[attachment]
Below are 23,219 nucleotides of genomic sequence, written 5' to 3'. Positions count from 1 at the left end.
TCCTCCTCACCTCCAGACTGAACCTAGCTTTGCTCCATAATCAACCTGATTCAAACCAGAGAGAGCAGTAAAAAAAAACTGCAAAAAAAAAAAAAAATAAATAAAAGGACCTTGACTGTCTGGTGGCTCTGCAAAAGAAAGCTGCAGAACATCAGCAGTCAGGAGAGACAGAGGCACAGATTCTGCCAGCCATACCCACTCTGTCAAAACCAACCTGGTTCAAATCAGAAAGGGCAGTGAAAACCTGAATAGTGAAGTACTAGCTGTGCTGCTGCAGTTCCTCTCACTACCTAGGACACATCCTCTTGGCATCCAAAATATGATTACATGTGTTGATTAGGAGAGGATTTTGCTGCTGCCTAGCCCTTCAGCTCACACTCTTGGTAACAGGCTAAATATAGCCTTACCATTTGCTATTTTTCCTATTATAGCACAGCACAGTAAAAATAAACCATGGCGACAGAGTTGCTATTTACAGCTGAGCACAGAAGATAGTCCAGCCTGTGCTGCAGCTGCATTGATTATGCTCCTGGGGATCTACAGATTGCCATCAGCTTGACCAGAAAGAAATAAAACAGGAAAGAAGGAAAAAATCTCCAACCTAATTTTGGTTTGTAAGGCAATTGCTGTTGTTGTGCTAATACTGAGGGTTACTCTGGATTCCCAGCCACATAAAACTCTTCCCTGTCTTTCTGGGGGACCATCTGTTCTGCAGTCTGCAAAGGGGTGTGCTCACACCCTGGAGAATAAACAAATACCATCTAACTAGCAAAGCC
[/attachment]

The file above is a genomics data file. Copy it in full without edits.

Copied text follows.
Below are 23,219 nucleotides of genomic sequence, written 5' to 3'. Positions count from 1 at the left end.
TCCTCCTCACCTCCAGACTGAACCTAGCTTTGCTCCATAATCAACCTGATTCAAACCAGAGAGAGCAGTAAAAAAAAACTGCAAAAAAAAAAAAAAATAAATAAAAGGACCTTGACTGTCTGGTGGCTCTGCAAAAGAAAGCTGCAGAACATCAGCAGTCAGGAGAGACAGAGGCACAGATTCTGCCAGCCATACCCACTCTGTCAAAACCAACCTGGTTCAAATCAGAAAGGGCAGTGAAAACCTGAATAGTGAAGTACTAGCTGTGCTGCTGCAGTTCCTCTCACTACCTAGGACACATCCTCTTGGCATCCAAAATATGATTACATGTGTTGATTAGGAGAGGATTTTGCTGCTGCCTAGCCCTTCAGCTCACACTCTTGGTAACAGGCTAAATATAGCCTTACCATTTGCTATTTTTCCTATTATAGCACAGCACAGTAAAAATAAACCATGGCGACAGAGTTGCTATTTACAGCTGAGCACAGAAGATAGTCCAGCCTGTGCTGCAGCTGCATTGATTATGCTCCTGGGGATCTACAGATTGCCATCAGCTTGACCAGAAAGAAATAAAACAGGAAAGAAGGAAAAAATCTCCAACCTAATTTTGGTTTGTAAGGCAATTGCTGTTGTTGTGCTAATACTGAGGGTTACTCTGGATTCCCAGCCACATAAAACTCTTCCCTGTCTTTCTGGGGGACCATCTGTTCTGCAGTCTGCAAAGGGGTGTGCTCACACCCTGGAGAATAAACAAATACCATCTAACTAGCAAAGCC